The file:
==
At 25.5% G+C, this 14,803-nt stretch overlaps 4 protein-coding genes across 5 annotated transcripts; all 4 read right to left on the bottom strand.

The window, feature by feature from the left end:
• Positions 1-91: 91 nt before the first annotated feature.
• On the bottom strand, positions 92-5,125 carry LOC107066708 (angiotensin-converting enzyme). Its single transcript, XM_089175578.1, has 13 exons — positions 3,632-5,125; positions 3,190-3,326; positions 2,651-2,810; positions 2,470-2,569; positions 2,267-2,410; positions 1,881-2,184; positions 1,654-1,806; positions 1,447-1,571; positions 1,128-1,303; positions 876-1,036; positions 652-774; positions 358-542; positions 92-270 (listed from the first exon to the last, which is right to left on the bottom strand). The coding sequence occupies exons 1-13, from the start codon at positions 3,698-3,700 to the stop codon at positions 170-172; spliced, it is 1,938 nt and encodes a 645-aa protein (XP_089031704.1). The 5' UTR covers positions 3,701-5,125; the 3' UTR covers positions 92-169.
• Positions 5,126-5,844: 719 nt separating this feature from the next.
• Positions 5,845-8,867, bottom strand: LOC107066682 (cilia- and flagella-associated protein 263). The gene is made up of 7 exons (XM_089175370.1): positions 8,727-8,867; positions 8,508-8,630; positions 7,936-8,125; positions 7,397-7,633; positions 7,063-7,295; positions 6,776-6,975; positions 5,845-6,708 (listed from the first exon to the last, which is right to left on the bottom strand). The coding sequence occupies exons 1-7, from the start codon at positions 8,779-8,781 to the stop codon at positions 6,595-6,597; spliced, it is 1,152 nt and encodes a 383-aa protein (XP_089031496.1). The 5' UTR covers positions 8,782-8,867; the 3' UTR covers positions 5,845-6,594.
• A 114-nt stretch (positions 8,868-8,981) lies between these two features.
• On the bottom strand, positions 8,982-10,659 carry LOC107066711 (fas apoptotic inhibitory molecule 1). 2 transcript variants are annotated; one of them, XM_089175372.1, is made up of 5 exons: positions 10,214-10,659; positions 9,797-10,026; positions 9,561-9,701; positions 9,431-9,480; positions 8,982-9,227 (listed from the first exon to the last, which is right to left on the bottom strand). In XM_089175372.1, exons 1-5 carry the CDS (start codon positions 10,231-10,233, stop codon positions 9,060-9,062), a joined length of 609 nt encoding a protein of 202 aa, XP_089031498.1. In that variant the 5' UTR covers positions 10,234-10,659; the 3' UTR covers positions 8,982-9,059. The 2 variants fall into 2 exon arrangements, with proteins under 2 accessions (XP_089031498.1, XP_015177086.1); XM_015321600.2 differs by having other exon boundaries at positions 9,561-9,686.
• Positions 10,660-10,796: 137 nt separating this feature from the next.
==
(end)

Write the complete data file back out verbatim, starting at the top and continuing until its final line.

At 25.5% G+C, this 14,803-nt stretch overlaps 4 protein-coding genes across 5 annotated transcripts; all 4 read right to left on the bottom strand.

The window, feature by feature from the left end:
• Positions 1-91: 91 nt before the first annotated feature.
• On the bottom strand, positions 92-5,125 carry LOC107066708 (angiotensin-converting enzyme). Its single transcript, XM_089175578.1, has 13 exons — positions 3,632-5,125; positions 3,190-3,326; positions 2,651-2,810; positions 2,470-2,569; positions 2,267-2,410; positions 1,881-2,184; positions 1,654-1,806; positions 1,447-1,571; positions 1,128-1,303; positions 876-1,036; positions 652-774; positions 358-542; positions 92-270 (listed from the first exon to the last, which is right to left on the bottom strand). The coding sequence occupies exons 1-13, from the start codon at positions 3,698-3,700 to the stop codon at positions 170-172; spliced, it is 1,938 nt and encodes a 645-aa protein (XP_089031704.1). The 5' UTR covers positions 3,701-5,125; the 3' UTR covers positions 92-169.
• Positions 5,126-5,844: 719 nt separating this feature from the next.
• Positions 5,845-8,867, bottom strand: LOC107066682 (cilia- and flagella-associated protein 263). The gene is made up of 7 exons (XM_089175370.1): positions 8,727-8,867; positions 8,508-8,630; positions 7,936-8,125; positions 7,397-7,633; positions 7,063-7,295; positions 6,776-6,975; positions 5,845-6,708 (listed from the first exon to the last, which is right to left on the bottom strand). The coding sequence occupies exons 1-7, from the start codon at positions 8,779-8,781 to the stop codon at positions 6,595-6,597; spliced, it is 1,152 nt and encodes a 383-aa protein (XP_089031496.1). The 5' UTR covers positions 8,782-8,867; the 3' UTR covers positions 5,845-6,594.
• A 114-nt stretch (positions 8,868-8,981) lies between these two features.
• On the bottom strand, positions 8,982-10,659 carry LOC107066711 (fas apoptotic inhibitory molecule 1). 2 transcript variants are annotated; one of them, XM_089175372.1, is made up of 5 exons: positions 10,214-10,659; positions 9,797-10,026; positions 9,561-9,701; positions 9,431-9,480; positions 8,982-9,227 (listed from the first exon to the last, which is right to left on the bottom strand). In XM_089175372.1, exons 1-5 carry the CDS (start codon positions 10,231-10,233, stop codon positions 9,060-9,062), a joined length of 609 nt encoding a protein of 202 aa, XP_089031498.1. In that variant the 5' UTR covers positions 10,234-10,659; the 3' UTR covers positions 8,982-9,059. The 2 variants fall into 2 exon arrangements, with proteins under 2 accessions (XP_089031498.1, XP_015177086.1); XM_015321600.2 differs by having other exon boundaries at positions 9,561-9,686.
• Positions 10,660-10,796: 137 nt separating this feature from the next.